Hezekiah Seeks Isaiah’s Help
In a display of his deep mourning, King Hezekiah tore his clothes and wore sackcloth. Hezekiah took the words of Rabshakeh seriously as he knew that the King of Assyria was dedicated to the conquering of Jerusalem. Hezekiah knew the situation was desperate for Jerusalem and his reaction to it was good. The king humbled himself before the Lord. “City, after a city has fallen to Sennacherib and long lines of deportees, are already snaking their bitter way into exile – and it is all Hezekiah’s fault! He followed the lunatic policy of rebellion and was bewitched by Egyptian promises. He might as well have sold his people himself. But even when a matter is our own fault we can still pray about it. And the Lord can always be trusted to put his people.” (Motyer)
Hezekiah’s second reaction was even a better one, as he did not allow his grief to turn him into a rejection of the Lord’s power and help. He knew that this was the time to humbly seek the Lord. Hezekiah went to the courts of the house of the Lord but did not go into the forbidden holy place that only the priest could enter. King Uzziah broke this command and went into the holy place. (2 Chronicles 26:16) But this was his destruction as he transgressed against the Lord to burn incense on the altar. God struck him with leprosy and was isolated until his death. The next thing Hezekiah did was to seek out the word of the Lord through His Prophet Isaiah.
Hezekiah sent this message to Isaiah. “Thus says Hezekiah, ‘This day is a day of distress, rebuke, and rejection; for children have come to birth, and there is no strength to deliver.” These words were to express the total calamity of the situation. The expression is a disaster for a woman who is so exhausted by labor that she could not complete the birth of her child.
The hope of Hezekiah was that the Lord would take offense at the words of Rabshakeh for his blaspheme and rise up against him. Hezekiah is asking for the prayers of Isaiah, as the nation has been devastated by the Assyrians and only Jerusalem is left to stand. Isaiah is to pray for the remnant that is left.
Isaiah knew that he was a prophet of the Lord God and he spoke without hesitation the words of the Lord that came to him. Isaiah did not take this responsibility lightly. The fate of the nation and his credibility as a prophet always rode on what he said. Isaiah is making a bold prediction and it will happen or not, Isaiah will be known as a true prophet or a false prophet shortly.
There may have been a gentle rebuke from the Lord in these words. The Lord is saying it was good for Hezekiah to seek Him passionately but the words of Rabshakeh were only words and he should not be afraid of them.
Hezekiah should have been cheered by these words. Hezekiah had hoped that the Lord would have heard the words of Rabshakeh and his reproach of the living God. (Isaiah 37:4) The Lord now speaks through His prophet that He has heard the words and He is taking them personally. “The servants of the king of Assyria: Servants is “a deliberately belittling expression, ‘the king of Assyria’s lads/flunkies’.” (Motyer) “He calls Rabshakeh and the other officers of the army the slaves or servant boys – we could say the errand boys – of the king of Assyria.” (Bultema)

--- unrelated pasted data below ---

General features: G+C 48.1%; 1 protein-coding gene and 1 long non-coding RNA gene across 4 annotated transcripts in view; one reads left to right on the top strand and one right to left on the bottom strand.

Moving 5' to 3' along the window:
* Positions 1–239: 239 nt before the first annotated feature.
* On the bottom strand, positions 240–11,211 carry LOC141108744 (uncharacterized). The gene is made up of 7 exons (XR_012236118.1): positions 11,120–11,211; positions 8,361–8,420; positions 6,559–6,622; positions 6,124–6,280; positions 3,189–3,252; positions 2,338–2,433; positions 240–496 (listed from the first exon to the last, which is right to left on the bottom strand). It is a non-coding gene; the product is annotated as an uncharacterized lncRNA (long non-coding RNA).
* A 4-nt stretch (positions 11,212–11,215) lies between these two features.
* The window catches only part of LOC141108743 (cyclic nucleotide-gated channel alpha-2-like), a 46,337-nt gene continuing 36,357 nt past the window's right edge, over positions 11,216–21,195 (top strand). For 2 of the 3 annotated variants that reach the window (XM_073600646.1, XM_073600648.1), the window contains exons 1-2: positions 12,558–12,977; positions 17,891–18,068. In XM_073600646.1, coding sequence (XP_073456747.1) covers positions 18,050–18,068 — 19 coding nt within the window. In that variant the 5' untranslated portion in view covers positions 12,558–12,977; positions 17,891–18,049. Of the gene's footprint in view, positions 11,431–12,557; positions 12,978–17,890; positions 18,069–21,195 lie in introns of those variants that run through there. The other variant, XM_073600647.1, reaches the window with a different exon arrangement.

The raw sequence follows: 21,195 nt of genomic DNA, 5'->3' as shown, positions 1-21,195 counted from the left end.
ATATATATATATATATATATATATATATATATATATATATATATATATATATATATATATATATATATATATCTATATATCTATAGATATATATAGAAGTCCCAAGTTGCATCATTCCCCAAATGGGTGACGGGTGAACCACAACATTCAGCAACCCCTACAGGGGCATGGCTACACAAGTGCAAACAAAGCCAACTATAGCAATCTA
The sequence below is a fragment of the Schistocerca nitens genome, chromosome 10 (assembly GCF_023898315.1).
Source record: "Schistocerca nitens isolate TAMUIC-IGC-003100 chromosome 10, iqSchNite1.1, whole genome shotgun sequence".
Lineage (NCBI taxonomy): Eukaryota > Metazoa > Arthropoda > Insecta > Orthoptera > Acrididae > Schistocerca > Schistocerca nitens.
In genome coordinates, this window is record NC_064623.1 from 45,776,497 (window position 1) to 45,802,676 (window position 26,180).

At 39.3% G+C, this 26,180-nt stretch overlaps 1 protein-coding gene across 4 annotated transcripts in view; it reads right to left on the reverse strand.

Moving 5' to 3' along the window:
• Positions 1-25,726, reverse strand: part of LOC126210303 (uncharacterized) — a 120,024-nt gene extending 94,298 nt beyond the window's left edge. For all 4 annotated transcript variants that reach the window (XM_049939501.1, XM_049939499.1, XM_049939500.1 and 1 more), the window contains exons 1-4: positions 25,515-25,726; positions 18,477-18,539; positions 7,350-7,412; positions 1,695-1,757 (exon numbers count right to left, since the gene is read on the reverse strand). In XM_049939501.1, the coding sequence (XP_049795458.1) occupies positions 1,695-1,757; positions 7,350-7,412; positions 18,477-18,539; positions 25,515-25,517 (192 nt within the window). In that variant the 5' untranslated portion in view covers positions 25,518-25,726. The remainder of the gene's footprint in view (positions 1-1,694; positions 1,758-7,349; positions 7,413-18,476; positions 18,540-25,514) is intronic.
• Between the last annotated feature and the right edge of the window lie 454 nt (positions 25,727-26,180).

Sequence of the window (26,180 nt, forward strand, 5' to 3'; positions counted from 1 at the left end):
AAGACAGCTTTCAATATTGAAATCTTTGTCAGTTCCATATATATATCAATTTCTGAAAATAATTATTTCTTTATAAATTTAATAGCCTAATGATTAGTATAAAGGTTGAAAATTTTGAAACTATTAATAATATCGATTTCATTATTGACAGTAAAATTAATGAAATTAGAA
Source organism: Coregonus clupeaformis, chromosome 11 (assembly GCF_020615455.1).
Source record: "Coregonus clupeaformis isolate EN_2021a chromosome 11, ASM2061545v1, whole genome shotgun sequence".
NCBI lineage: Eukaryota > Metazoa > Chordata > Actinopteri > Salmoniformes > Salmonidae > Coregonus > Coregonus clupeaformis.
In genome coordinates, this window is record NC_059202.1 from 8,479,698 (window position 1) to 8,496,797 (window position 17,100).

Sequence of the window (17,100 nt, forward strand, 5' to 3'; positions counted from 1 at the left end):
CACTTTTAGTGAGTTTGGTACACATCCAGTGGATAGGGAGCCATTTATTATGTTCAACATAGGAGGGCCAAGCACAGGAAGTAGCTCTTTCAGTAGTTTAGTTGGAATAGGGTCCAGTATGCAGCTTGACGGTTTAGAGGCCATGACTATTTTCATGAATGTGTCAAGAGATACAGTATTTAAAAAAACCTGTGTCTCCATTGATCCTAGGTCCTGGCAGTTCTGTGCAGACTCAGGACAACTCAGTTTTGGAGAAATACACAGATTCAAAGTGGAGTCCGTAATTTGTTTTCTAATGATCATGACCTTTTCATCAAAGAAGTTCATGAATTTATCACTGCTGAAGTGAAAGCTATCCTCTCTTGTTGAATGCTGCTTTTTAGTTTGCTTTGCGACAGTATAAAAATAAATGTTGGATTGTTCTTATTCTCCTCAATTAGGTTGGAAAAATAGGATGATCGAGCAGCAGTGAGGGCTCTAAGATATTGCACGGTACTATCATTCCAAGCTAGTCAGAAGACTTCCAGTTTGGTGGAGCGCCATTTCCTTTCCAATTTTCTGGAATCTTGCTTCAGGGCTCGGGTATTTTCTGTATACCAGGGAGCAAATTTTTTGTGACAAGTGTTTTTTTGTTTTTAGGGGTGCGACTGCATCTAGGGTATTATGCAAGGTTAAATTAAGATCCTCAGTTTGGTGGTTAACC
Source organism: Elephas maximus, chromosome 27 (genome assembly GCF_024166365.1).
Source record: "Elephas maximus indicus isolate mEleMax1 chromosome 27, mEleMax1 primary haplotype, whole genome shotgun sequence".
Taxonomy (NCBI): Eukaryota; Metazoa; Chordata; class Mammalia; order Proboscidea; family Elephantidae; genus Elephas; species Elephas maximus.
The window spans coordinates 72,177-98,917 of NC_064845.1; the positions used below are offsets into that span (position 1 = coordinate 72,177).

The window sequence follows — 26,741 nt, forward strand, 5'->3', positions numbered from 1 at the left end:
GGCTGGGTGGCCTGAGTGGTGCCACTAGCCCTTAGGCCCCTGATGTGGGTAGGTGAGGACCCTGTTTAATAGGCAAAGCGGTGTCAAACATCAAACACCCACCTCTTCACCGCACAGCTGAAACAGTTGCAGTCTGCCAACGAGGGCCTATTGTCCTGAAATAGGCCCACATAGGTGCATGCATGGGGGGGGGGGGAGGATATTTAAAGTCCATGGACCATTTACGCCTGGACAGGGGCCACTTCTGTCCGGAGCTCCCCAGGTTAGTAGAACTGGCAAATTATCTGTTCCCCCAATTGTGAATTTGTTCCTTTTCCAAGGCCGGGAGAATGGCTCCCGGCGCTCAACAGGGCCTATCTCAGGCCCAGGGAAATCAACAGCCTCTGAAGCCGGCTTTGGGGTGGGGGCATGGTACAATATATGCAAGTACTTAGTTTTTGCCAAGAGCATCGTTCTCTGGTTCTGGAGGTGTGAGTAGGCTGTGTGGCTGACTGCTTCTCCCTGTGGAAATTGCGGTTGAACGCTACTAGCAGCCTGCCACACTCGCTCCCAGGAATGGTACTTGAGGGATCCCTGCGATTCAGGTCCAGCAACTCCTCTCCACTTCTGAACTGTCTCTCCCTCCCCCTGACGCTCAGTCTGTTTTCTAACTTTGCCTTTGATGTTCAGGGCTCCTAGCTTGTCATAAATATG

The Lord assures Hezekiah that He will deal with Rabshakeh. The Lord will bring judgment against him. Yet in the words of Isaiah, there is no mention of the deliverance of Jerusalem or the defeat of the Assyrian army. The focus of God’s words against Rabshakeh is personal.
Hezekiah must have seen Assyria’s war with Libnah as a fulfillment of Isaiah’s prophecy. Rabshakeh left Jerusalem and Hezekiah must have thought he would go back to his land and be killed there. But the King of Assyria heard the King of Ethiopia had come out to make war with him. In the absence of Rabshakeh, Egyptian troops under the Ethiopian King were advancing from the south. This is the intervention that the Assyrians feared and Judah had hoped for. But as Isaiah had prophesied it amounted to nothing. (Isaiah 20:1-6; Isaiah 30:1-7)
Even as Rabshakeh is not in Jerusalem he is not deterred from trying to build fear and discouragement in Hezekiah. He sends a letter to the King of Judah to further discourage him. In the eyes of a faithful man, these words of Rabshakeh must have helped in building trust in the heart of Hezekiah. By Rabshakeh’s continued blaspheme of God by counting Him with the false gods Rabshakeh invites the judgment of God.
Hezekiah’s Prayer in the Temple
King Hezekiah did as any child of God should do with such a letter. He took it to the house of the Lord and he spread it out before the Lord. In doing this Hezekiah fulfilled the command written by the Apostle Peter to cast our cares upon the Lord. “Casting all your anxiety on Him, because He cares for you.” (1 Peter 5:7)
When in the ministry of the Kingdom of Heaven one will receive nasty letters and what should be done with them? If they are of concern they should be spread before the Lord for His counsel.
This title of our Lord “God of the host” means Lord of Armies. The crisis that Hezekiah was in was a military crisis so he addressed the Lord as the Lord of the armies. The God of Israel was a confirmation that the Lord was the covenant God of Israel. It also meant that God was fateful and true and would not forsake His people. As the God who dwells between the cherubim show His great majesty. The Lord God would not let Rabshakeh go unpunished for the blasphemies. The word God is a simple title for our Lord, but it may be the most powerful. If He is God, then what is there that He cannot do? What would not be under His control? Hezekiah knows the fundamental fact of theology that God is God and that we are not. God is God and the Assyrians are not.
God as the Creator Hezekiah sees the Lord as all-powerful and has rights over every created thing. We can almost feel Hezekiah’s faith rising as he prays this prayer. Hezekiah knew that the Lord heard the blasphemies of Rabshakeh. This is a poetic way of asking God to act on the words of Rabshakeh and most certainly He will.